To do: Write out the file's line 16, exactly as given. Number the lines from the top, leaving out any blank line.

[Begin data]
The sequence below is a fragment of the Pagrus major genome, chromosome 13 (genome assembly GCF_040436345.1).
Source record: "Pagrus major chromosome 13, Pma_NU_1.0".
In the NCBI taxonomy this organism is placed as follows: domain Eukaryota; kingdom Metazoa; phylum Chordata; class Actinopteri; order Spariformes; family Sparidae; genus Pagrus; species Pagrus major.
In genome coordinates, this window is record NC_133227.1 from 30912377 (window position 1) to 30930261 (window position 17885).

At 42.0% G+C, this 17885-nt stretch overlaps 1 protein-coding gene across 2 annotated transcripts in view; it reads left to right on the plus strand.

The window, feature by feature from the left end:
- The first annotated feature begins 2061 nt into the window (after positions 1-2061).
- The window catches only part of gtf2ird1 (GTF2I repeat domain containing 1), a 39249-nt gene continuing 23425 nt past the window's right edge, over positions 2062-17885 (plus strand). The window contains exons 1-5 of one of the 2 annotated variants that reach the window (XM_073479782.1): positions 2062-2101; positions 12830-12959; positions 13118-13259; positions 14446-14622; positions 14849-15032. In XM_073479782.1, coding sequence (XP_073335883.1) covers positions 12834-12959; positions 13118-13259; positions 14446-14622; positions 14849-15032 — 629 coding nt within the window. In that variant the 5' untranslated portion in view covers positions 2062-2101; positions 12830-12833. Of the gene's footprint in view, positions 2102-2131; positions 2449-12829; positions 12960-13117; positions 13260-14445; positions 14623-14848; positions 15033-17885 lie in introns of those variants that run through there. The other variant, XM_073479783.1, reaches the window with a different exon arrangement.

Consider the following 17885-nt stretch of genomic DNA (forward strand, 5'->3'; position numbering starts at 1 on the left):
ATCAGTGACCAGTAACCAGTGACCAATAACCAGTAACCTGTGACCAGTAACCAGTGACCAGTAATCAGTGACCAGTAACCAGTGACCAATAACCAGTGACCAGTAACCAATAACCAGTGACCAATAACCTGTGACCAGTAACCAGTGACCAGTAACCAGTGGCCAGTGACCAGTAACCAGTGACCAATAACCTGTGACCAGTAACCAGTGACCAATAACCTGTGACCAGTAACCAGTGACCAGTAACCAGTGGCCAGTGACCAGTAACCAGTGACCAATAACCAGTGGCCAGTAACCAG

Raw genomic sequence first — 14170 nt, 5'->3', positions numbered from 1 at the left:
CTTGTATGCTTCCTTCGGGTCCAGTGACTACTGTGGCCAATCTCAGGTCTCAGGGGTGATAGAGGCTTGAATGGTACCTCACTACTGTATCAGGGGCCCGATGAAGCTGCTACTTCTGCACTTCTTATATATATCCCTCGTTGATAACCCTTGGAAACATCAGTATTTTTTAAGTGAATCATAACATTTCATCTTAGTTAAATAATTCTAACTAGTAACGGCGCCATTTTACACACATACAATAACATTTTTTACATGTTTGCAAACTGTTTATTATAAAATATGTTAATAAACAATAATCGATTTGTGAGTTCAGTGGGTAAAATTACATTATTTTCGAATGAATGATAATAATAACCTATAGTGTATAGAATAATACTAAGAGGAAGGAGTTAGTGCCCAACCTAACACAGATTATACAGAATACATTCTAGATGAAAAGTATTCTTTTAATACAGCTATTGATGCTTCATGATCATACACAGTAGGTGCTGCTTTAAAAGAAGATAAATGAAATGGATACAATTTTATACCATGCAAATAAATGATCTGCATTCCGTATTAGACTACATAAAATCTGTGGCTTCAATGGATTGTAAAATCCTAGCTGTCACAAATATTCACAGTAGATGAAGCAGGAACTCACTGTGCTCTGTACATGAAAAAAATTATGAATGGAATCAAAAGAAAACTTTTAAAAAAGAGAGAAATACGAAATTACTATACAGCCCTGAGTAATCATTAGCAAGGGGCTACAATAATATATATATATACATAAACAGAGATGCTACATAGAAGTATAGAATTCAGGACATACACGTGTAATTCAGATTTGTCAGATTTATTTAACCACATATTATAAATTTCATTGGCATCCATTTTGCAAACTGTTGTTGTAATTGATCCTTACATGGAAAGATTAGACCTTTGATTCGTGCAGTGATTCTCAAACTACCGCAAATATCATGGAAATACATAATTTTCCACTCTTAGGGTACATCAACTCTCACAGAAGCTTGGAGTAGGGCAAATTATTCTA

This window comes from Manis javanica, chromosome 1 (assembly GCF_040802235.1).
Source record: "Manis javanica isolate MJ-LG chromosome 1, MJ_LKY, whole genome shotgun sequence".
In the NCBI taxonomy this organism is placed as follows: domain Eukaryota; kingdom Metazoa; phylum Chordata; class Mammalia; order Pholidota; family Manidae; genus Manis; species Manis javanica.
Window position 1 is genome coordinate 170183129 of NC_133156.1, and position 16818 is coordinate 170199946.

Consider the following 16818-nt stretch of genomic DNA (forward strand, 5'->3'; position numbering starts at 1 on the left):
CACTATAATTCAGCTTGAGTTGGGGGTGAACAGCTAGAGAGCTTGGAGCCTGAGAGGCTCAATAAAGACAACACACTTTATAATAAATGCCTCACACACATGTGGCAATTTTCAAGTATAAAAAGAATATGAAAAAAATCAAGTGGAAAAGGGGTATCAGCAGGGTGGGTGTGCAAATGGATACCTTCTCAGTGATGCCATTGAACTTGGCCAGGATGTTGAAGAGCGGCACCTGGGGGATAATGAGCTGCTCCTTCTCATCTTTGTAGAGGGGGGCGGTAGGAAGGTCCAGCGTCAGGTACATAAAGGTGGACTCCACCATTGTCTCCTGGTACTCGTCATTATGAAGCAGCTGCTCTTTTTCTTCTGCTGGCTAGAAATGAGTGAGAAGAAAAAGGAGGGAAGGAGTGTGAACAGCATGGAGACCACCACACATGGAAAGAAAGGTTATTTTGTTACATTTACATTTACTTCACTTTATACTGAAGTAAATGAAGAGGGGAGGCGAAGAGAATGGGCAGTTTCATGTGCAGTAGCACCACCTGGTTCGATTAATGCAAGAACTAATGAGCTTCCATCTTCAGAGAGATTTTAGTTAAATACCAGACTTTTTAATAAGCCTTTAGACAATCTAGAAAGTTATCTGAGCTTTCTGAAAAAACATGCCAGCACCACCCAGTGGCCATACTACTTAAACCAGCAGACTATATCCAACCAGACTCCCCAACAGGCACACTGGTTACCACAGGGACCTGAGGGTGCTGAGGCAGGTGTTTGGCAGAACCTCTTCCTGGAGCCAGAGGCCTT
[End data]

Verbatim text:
Window position 1 is genome coordinate 170183129 of NC_133156.1, and position 16818 is coordinate 170199946.